Sonic Youth cofounder, partner install immersive art exhibition at WT

Local News

CANYON, Texas (KAMR/KCIT) – Announced by the University, the cofounder of Sonic Youth and his artist partner have presented an immersive art installation in West Texas A&M University’s Dord Fitz Formal Gallery.

Leah Singer, a multidisciplinary artist and magazine editor, and Lee Ranaldo, who cofounded the indie rock band in 1981, created the installation as a visual and audio survey of 2020.

“Yesterday Was a Year Ago (I Don’t Want a Future, I Want a Present)” will be on view through April 24 in the gallery, located inside Mary Moody Northen Hall on WT’s Canyon campus. A recent artists’ talk may be viewed online.

“While the elephant in the room is the coronavirus pandemic, this show is not about that nor the other world-shaking events of the last year,” said Jon Revett, Fitz Gallery director and associate professor of painting and drawing. “Rather, it is a reminder that no matter how crazy life gets, there still are beautiful moments.”

According to the University, Singer and Ranaldo have collaborated on live music and video installations and performances for three decades, performing worldwide at film festivals, concert halls, clubs and museums. Recent live performances have been large-scale, multi-projection sound-and-light events.

Revett first connected with Ranaldo after the singer released the album “Amarillo Ramp (For Robert Smithson) in 1998, inspired by the Land Art pioneer’s titular earthwork, located 15 miles northwest of Amarillo.

Revett had hoped, said the University, to film Ranaldo performing on Amarillo Ramp itself in 2020, but the COVID-19 pandemic postponed that project.

Discussions continued, leading to Ranaldo and Singer’s interest in bringing a new installation to WT, Revett said.

“The goal of the exhibit is to expose the students to trends in contemporary art, especially those made in new media like video and sound,” Revett said. “Since many of our students are digital natives, this exhibit has the potential to connect with our students using a language they understand, encouraging them to consider the last year in aesthetic terms and consider strategies of presenting work in non-traditional formats.”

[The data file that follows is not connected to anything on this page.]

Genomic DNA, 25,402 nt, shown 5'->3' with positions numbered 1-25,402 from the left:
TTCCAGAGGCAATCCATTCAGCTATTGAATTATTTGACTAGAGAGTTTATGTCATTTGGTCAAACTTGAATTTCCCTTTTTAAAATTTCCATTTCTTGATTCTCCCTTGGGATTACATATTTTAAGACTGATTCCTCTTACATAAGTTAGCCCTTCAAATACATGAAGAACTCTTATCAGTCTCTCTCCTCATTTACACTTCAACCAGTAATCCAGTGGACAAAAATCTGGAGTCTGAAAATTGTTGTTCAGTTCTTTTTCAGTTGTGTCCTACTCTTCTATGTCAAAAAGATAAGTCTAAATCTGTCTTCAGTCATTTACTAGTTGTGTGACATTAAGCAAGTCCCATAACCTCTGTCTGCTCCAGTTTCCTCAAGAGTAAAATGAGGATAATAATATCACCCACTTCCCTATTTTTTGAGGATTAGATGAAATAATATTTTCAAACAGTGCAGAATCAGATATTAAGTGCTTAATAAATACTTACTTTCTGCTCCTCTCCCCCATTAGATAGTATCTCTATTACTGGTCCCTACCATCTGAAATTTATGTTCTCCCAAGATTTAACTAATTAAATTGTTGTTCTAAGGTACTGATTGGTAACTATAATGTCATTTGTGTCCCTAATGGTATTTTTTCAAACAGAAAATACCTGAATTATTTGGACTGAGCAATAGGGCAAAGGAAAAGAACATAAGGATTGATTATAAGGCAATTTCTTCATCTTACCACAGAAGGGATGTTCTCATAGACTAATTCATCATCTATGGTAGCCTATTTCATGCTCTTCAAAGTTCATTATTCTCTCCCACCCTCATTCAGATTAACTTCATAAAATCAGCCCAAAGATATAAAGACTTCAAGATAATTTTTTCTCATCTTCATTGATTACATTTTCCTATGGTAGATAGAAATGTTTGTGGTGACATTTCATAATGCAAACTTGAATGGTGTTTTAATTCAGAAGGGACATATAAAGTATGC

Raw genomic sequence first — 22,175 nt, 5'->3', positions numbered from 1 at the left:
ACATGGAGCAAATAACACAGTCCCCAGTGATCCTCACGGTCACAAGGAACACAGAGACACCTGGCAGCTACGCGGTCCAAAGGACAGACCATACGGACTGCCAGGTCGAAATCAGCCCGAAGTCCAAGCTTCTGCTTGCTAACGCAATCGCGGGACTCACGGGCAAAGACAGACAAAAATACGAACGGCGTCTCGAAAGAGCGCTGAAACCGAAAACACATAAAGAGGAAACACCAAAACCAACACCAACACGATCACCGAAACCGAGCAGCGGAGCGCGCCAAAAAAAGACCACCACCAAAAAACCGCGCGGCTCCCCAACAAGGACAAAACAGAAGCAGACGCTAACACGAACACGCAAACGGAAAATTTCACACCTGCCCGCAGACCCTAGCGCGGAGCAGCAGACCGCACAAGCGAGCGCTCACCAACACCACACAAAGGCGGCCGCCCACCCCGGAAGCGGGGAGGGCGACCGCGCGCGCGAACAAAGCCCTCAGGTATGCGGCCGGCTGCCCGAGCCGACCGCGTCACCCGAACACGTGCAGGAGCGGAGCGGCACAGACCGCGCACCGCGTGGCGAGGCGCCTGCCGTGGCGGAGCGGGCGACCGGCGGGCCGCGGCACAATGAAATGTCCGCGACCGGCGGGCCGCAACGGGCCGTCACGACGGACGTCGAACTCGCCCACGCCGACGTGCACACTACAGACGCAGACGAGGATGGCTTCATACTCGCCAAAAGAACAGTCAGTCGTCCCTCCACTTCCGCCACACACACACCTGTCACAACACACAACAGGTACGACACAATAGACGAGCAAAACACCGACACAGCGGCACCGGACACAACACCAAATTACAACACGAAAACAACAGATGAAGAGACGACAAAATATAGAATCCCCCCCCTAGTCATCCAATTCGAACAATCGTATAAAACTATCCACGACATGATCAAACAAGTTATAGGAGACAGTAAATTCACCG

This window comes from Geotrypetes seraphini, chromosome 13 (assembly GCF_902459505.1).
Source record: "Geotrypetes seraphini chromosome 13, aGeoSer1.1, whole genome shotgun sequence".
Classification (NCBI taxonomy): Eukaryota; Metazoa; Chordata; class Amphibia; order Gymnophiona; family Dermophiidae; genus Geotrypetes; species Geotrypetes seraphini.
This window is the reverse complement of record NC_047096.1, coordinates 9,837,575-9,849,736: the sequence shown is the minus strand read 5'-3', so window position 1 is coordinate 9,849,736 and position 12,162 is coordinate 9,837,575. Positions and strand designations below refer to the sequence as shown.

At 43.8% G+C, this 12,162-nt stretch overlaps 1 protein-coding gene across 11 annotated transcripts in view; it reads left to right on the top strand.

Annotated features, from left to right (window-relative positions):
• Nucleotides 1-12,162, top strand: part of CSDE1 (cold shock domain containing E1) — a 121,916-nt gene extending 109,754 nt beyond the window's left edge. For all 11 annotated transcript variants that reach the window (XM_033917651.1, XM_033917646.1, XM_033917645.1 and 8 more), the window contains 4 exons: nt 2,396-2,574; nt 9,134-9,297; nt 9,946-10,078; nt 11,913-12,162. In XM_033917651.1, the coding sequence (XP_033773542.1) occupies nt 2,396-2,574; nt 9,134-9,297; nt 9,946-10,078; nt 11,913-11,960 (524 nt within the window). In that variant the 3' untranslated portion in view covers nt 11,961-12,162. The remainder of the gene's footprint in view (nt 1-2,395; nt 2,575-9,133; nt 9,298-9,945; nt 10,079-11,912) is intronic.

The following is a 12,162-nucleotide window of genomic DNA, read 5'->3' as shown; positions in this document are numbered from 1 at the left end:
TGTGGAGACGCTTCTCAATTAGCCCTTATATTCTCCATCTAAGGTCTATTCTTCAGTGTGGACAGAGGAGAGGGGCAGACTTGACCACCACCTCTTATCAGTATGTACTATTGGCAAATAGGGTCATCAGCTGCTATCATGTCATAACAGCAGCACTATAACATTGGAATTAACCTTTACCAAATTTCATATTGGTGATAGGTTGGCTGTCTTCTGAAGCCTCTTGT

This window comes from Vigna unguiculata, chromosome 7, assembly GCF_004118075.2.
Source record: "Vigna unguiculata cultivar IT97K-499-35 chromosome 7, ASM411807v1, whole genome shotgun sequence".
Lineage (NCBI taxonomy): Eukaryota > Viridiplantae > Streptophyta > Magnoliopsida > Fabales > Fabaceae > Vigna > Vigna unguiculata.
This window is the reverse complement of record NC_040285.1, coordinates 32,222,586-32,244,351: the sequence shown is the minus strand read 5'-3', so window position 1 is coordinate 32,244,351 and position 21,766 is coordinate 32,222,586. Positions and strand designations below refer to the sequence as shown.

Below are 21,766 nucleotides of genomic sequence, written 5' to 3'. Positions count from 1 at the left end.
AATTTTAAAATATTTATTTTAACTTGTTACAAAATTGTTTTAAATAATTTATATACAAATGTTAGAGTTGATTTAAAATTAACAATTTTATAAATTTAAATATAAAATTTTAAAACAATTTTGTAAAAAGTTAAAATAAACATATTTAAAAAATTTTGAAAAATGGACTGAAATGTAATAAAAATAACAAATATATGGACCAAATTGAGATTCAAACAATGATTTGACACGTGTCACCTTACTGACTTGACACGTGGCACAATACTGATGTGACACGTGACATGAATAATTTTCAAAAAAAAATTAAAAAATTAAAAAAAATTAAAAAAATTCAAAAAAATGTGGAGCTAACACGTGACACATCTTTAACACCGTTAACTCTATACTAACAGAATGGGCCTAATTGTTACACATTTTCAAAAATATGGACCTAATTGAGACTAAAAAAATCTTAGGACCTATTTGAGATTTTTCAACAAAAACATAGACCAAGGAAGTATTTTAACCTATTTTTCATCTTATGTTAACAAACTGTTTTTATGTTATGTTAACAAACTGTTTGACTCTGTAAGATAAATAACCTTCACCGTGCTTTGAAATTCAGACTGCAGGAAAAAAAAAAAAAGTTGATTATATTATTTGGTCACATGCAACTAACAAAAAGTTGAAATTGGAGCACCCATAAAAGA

WT said that students worked with WT’s Information Technology office to install the exhibition, and the artists are also collaborating in other ways with Revett’s video art class.

Images and clips will live on after the show closes through an Instagram account:

Singer works in photography, video, publishing and printmaking. She is a writer for and coeditor of Apartamento, an international art and design magazine. In addition to his work with Sonic Youth, Ranaldo has been active worldwide for 40 years as a composer, performer and producer. His solo acoustic composition “In Virus Times” was released in February, and his album “Names of North End Women” was released in 2020.

Fitz Gallery hours are 9 a.m. to 5 p.m. Mondays through Fridays and by appointment on weekends.

WT said that a commitment to the arts and humanities is a pivotal piece of the University’s long-term plan, WT 125: From the Panhandle to the World.

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